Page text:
"We're upstanding, productive citizens. There's no reason for us to run from anything," Johnson said. "We want to make it easier for future families who want to create families like ours, in hope that they don't have the same struggles."

Lack of parental rights causes anxiety

Cincinnati — An impending birth prompted Brittani Henry and Brittni Rogers to get married. Worries about what the future holds pushed them to join legal cases now before the U.S. Supreme Court.

They've been together since 2008, and Henry was pregnant when they traveled to New York to be wed Jan. 17, 2014. Jayseon was born in Cincinnati that June.

The couple says the joys of marriage and their son's birth are clouded by anxiety about not having Rogers recognized as his parent, too. Ohio doesn't accept their marriage and allows only one of them on Jayseon's birth certificate.

"If something should happen to my wife such that she could no longer take care of our children, there is no guarantee that I will be granted custody," Rogers said in a statement for the lawsuit.

And if something happened to her, Rogers said, her own parents might not be given legal rights as grandparents.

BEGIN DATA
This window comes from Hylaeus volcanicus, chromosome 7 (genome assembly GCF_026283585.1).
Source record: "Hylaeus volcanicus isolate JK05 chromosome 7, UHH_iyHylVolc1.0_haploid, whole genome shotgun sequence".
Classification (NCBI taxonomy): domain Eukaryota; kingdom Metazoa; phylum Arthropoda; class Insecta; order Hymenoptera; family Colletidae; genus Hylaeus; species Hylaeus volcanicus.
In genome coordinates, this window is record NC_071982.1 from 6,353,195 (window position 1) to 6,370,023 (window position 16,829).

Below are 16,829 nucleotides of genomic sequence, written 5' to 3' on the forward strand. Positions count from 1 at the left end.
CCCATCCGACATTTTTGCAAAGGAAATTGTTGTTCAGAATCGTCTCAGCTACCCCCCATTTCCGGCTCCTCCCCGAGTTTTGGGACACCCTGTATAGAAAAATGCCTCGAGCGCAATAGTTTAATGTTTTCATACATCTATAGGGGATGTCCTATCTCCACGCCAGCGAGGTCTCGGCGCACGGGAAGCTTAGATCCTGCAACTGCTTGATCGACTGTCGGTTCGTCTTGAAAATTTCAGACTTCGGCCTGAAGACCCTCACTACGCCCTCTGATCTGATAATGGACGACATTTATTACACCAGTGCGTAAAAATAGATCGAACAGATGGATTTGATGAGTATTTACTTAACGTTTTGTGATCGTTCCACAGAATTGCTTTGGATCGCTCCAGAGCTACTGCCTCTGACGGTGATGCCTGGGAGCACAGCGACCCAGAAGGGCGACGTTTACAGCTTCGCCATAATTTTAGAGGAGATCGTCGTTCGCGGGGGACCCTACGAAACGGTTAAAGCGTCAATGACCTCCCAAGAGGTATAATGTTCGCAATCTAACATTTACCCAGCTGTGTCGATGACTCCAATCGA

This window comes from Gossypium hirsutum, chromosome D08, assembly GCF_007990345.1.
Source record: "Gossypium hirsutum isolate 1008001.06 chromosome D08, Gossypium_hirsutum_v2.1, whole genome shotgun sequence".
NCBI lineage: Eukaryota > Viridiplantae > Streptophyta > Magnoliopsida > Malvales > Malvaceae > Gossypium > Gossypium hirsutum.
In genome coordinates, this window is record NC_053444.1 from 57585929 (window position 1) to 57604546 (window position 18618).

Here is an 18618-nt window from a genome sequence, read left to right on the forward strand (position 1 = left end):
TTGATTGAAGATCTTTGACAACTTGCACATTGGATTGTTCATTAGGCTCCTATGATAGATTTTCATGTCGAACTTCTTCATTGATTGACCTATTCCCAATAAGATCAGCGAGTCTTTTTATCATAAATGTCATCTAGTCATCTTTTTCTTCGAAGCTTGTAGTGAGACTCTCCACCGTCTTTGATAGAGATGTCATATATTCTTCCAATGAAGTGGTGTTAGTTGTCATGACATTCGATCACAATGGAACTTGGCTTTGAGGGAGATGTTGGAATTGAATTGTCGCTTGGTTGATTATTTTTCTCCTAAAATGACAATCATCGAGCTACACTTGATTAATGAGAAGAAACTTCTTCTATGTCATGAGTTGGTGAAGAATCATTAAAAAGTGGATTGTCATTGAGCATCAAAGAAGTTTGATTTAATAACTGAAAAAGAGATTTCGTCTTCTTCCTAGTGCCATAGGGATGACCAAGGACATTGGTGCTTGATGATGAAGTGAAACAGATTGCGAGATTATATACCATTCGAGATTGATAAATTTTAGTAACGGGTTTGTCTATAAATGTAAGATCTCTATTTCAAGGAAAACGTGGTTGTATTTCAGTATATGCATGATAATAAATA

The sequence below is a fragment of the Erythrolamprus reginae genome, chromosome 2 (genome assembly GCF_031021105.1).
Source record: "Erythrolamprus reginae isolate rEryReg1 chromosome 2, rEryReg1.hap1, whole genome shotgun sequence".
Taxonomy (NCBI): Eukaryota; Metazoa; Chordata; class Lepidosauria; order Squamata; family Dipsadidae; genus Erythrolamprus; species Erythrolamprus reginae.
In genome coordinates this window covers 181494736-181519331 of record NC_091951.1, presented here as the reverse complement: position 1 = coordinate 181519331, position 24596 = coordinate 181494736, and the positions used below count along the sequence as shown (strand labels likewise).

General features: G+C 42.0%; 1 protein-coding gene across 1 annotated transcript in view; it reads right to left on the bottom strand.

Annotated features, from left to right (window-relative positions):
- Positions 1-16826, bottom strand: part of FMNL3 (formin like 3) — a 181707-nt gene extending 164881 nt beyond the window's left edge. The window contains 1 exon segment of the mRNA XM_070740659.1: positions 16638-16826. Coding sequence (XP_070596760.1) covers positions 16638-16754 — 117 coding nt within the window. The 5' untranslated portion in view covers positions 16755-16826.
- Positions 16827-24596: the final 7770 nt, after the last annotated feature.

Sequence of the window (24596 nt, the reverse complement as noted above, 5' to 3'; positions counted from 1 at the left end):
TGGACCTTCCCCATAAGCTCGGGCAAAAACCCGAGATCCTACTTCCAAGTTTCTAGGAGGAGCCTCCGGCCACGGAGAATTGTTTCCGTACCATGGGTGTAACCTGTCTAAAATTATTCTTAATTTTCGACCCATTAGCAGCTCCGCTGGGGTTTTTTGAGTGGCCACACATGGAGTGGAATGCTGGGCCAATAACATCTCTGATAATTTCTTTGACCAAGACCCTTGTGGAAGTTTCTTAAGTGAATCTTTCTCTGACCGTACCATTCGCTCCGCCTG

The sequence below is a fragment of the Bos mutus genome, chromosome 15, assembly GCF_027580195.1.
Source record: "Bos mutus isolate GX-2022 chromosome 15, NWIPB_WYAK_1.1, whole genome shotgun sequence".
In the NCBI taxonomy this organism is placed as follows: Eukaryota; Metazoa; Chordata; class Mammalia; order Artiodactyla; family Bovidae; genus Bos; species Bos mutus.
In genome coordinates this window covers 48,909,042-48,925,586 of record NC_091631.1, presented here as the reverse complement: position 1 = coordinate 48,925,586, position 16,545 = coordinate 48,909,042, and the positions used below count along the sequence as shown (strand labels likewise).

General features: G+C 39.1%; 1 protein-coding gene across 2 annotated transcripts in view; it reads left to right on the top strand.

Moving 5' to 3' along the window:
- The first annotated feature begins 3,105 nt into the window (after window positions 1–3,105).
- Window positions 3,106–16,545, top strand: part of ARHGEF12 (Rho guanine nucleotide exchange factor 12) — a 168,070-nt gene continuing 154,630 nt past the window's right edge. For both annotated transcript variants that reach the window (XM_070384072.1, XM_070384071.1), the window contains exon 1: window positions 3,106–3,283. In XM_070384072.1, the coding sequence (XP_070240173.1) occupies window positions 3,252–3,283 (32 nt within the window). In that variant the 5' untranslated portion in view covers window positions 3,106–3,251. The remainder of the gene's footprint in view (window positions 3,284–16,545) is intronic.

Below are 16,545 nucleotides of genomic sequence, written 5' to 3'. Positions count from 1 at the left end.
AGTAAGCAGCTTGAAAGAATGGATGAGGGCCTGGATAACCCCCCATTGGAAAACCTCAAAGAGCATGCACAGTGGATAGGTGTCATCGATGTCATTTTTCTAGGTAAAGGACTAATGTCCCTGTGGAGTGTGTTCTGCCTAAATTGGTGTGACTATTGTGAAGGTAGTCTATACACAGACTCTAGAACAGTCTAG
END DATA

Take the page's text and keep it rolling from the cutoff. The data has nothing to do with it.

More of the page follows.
Seeking closure after tragedy

Cincinnati — David Michener had planned on raising a family with two dads.

He and William Ives, a couple for 18 years, had adopted three children and were bringing them up in Cincinnati when they got married in Delaware in 2013.

Barely a month later, Michener was widowed. Ives died unexpectedly of a heart infection at age 54.

Michener quickly decided to join a lawsuit already filed in federal court in Cincinnati seeking a right for survivors in same-sex marriages to be recognized on death certificates in Ohio.

Michener said he wanted "to bring closure to the family in a manner that respected" their marriage. A federal judge granted his request.

Michener, 53, has since left his job as a systems analyst and moved the family to their vacation home in Delaware to become a stay-at-home father. He hopes to attend the Supreme Court arguments with their three children, now ages 15, 13 and 5.

The oldest, Anna, is following the case as a school project. Michener said she found historical parallels to the women's suffrage and civil rights struggles.

"As my daughter puts it, 'Daddy, you're being treated like the blacks and the women voters, because you have to fight for everything,'" he said.

Loving, if not legal, parents

Cincinnati — Kelly Noe and Kelly McCracken say they give their baby daughter a lot of love. They want the nation's highest court to give them more legal status.